NINETEEN-year-old Jack Higgins received a suspended 12-month prison sentence after a 90mph bike chase through the streets of Liverpool.
The incident started in the early hours of August 16, 2017 when, around 1am PC Kyle Sayers heard the distinct scream of motorcycles being pushed beyond legal speeds on city streets.
Sayers then spotted a trio of bikes, one of which was riding two up. The officer recalled how the pack of riders displayed generally reckless behavior throughout the pursuit, pulling wheelies, doing more than double the speed limit on 40 mile per hour roads, and even riding on the wrong side of the street at times.
Eventually speeds become even greater at which point PC Sayers opted to call off the chase, worried the pursuit was only exacerbating an already dangerous situation.
Then PC Gareth Berry took over, tailing the hooligans for the remainder of the seven mile pursuit, right up until Higgins lost control of the 600cc Yamaha—which later inquiries would reveal was stolen—he and his passenger were riding, resulting in a nasty crash.
PC Berry said when he came onto the scene of the wreck, he observed the pillion passenger “writhing in pain” due to what the officer called an “obviously broken leg.” Higgins, who was piloting the Yamaha, was taken into custody shortly after he was found hiding nearby under a parked car.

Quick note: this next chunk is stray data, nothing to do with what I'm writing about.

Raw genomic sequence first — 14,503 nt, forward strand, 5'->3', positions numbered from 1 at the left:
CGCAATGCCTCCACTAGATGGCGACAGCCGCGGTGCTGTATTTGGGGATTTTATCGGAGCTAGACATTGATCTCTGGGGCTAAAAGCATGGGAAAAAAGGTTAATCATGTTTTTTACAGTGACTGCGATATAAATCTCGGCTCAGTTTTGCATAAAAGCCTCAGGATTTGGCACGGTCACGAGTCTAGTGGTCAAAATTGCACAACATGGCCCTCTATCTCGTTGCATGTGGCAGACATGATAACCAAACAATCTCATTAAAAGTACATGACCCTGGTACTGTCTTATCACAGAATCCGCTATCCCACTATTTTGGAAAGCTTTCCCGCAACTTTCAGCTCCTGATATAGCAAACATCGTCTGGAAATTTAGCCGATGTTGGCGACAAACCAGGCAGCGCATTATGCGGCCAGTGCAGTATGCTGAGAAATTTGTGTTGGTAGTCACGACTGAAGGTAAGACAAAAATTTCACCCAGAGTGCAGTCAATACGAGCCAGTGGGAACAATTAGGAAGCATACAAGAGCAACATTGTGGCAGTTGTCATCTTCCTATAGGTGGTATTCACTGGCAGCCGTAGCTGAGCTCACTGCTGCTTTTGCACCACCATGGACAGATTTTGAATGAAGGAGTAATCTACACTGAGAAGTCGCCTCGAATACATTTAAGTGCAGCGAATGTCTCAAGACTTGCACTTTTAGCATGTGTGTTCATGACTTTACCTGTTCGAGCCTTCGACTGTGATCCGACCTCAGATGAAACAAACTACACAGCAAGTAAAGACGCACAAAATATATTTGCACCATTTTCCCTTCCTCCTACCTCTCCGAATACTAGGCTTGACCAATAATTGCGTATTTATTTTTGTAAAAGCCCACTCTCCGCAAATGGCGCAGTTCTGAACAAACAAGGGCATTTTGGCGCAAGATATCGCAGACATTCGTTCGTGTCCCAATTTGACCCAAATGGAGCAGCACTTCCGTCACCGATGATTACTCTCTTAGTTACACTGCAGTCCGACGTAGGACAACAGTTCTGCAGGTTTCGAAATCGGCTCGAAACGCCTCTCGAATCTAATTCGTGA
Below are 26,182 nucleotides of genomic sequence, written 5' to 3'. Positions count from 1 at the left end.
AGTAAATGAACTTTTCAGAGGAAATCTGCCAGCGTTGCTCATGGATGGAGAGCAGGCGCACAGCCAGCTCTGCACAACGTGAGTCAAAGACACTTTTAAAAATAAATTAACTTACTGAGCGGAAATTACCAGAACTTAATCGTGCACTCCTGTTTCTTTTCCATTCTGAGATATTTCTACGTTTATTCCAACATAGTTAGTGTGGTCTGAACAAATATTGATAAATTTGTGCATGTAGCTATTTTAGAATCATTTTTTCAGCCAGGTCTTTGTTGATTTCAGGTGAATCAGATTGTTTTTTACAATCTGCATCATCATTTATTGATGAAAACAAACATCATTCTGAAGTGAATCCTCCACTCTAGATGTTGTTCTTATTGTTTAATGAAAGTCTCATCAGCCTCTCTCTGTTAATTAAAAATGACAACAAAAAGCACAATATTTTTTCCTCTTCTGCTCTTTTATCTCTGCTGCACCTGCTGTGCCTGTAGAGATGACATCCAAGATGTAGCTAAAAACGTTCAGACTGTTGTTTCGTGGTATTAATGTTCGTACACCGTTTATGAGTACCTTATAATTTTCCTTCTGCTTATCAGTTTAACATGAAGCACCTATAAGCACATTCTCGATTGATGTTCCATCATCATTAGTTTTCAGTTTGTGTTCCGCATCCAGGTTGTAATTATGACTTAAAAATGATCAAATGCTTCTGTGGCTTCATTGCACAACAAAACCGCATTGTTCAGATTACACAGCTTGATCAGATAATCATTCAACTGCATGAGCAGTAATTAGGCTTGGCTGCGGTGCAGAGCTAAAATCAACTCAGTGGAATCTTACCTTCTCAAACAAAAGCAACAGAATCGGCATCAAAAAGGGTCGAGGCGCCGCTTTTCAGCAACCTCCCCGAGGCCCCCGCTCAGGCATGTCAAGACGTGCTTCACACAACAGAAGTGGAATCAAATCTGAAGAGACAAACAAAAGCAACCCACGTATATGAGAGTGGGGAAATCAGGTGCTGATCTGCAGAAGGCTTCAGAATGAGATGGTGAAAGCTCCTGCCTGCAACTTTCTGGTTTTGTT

During the hearing at, Judge David Aubrey QC said: “Lives can change forever, mothers and fathers can and have lost their loved ones by that which you were doing on this night in question.
“There could have been a knock at your mother and father’s door, or that of your passenger or in principle any of the pack you were in. When is it that young males will learn that they are potentially risking life and limb not just to themselves but to others. It has to be brought home to you and others that such animal behaviour can not and will not be tolerated.”
In court, Higgins was defended by Frances Hertzog, who tried to argue that her client was a good kid, despite his recent brush with law enforcement—which she argued was motivated by a “pack mentality” and that her client only ran from police because he panicked. “This offense represents a significant fall from grace for a young man who is ordinarily a hard working, caring member of his community,” stated Hertzog.